Sun Apr 23rd, 2006 at 04:42:43 AM EST
I have really struggled with our recent discussions on this subject of class. I'm not suggesting the discusions have been wrong, by any means, but just trying to absorb them into my own way of thinking. Class in my background seems to have a couple of potential definitions. One, as I grew up, was kind of a snooty one, I went on scholarship to a somewhat highbrow private college, and i did have two feelings about class--one was a confusion, maybe inferiority, toward others that clearly came from the high brow backgrounds. Eastern backgrounds, private high schools, their manners were different (i guess better) than mine. I made a number of social mistakes in my first few months, being a naive midwestern kid. And now looking back, I was a lower middle class kid, that just didn't understand a lot of these dress, etc. issues. so I guess in the British-like view of class, I was a lower middle class kid.
On the monetary level, I was definitely a lower class kid--scholarships and loans, etc.
I mention this only in the sense of trying to relate to what class really is. Should we define ourselves by definitions of class, like how good our high schools were, how good our manners are, how rich our parents are, or how rich we have now become?
Moving to a spiritual view of this idea of class, obviously Jesus would not have accepted the above definitions.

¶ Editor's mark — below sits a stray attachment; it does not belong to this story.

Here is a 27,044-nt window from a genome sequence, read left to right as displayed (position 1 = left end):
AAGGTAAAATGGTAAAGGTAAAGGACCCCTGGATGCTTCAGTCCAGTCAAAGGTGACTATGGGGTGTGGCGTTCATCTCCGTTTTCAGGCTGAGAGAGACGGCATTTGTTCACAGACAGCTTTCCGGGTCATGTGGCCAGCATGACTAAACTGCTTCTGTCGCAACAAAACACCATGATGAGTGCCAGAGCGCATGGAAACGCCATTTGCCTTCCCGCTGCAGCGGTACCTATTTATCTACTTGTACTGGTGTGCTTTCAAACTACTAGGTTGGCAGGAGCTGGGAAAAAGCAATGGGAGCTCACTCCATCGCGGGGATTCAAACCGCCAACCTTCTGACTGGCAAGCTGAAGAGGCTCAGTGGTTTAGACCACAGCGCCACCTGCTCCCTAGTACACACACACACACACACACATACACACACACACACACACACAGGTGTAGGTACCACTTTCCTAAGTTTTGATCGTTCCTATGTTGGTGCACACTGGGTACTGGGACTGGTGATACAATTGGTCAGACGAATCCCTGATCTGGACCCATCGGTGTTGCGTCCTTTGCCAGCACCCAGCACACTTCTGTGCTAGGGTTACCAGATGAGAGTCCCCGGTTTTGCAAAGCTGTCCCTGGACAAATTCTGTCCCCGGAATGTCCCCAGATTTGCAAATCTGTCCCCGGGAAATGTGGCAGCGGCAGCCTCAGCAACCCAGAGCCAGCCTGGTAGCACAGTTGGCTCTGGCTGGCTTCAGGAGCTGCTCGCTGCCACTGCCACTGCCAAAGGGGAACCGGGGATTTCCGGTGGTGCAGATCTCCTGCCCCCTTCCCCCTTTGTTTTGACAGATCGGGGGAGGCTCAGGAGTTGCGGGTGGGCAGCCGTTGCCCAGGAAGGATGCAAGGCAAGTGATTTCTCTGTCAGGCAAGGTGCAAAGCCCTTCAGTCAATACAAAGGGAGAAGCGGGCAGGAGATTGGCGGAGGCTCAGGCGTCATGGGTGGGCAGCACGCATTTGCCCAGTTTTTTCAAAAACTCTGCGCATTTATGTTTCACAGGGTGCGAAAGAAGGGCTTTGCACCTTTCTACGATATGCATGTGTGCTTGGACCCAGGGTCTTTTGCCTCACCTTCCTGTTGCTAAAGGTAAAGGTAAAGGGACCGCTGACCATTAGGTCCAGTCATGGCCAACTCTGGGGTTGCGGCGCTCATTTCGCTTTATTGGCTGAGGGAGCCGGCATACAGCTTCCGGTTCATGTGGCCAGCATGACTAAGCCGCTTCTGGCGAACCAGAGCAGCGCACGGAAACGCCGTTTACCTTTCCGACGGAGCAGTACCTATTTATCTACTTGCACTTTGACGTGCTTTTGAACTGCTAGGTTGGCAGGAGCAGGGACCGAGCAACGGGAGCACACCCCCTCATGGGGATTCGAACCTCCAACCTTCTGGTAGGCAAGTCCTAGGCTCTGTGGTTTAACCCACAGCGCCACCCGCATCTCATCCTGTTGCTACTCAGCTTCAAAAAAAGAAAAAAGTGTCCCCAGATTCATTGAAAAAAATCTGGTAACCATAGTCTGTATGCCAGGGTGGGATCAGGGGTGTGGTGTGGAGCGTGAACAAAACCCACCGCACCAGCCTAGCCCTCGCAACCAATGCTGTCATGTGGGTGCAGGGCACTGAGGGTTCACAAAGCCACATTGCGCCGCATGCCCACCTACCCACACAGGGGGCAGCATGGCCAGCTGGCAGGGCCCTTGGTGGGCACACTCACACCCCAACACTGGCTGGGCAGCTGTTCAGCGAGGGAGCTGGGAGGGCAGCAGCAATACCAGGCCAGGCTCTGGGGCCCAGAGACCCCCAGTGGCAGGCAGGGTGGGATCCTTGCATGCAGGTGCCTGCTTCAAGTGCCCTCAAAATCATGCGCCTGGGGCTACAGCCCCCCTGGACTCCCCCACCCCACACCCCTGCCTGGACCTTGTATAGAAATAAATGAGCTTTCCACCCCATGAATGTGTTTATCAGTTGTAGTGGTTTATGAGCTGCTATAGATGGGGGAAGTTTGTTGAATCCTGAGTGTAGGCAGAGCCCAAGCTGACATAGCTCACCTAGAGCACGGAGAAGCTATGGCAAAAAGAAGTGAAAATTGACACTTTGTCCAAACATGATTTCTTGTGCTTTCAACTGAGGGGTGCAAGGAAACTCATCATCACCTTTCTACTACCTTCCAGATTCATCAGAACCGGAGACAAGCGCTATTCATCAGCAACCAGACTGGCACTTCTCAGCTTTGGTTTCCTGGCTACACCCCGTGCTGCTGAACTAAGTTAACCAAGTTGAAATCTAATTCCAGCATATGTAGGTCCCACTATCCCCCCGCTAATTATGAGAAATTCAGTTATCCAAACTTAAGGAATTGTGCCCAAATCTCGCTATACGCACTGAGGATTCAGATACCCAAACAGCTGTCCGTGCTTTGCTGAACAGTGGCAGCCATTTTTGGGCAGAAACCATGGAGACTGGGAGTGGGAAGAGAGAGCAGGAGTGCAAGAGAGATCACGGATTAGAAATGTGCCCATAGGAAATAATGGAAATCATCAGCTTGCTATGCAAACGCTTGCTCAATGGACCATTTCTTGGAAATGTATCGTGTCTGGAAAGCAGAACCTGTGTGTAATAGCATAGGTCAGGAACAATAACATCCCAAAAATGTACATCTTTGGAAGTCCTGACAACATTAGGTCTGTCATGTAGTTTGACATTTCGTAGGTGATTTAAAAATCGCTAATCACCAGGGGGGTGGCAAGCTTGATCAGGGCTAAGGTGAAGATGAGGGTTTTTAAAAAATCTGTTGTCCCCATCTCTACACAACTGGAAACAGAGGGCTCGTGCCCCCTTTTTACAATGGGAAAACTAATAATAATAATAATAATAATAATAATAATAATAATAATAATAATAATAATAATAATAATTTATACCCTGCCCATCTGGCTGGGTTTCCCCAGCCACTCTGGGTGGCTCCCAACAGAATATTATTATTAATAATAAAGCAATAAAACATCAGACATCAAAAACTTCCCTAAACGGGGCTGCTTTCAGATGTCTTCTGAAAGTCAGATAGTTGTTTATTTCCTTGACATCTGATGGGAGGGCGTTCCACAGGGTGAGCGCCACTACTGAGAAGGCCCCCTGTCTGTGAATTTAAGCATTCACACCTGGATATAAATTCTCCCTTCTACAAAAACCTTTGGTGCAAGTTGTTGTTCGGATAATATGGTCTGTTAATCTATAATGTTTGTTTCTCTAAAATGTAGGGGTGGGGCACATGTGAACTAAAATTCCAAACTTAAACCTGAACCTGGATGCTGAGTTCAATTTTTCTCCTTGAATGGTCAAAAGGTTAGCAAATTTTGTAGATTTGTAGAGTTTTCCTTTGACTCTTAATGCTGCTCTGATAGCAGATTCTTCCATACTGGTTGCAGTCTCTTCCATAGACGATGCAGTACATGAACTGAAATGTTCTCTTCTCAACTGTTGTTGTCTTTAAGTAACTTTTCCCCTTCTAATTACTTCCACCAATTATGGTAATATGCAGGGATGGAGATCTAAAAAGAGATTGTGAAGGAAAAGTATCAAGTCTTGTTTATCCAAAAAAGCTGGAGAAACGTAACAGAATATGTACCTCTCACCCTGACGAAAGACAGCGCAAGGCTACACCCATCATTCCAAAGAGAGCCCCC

Seest thou this woman? I entered into thine house, thou gavest me no water for my feet: but she hath washed my feet with tears, and wiped them with the hairs of her head
The rich man provide his house, but the poor woman gave much more. Said another way, the meek shall inherit the earth.
The Tao Te Ching;
Knowing others is intelligence;
knowing yourself is true wisdom.
Mastering others is strength;
mastering yourself is true power.
If you realise that you have enough,
you are truly rich.
If you stay in the center
and embrace death with your whole heart,
you will endure forever.
Our recent discussions on class seem to focus on annual income per capita. But does that make sense? As I look back on the people I grew up with, one dimension is how much money all of us made, but it's just a dimension. Some are artists (poets, musicians, and writers), some are business people, some are preachers, some are doctors, some are housewives and husbands, some are,,,,, Most are grandparents,,,etc, etc. etc. Somehow this concept of class that we are discussing didn't really have much importance.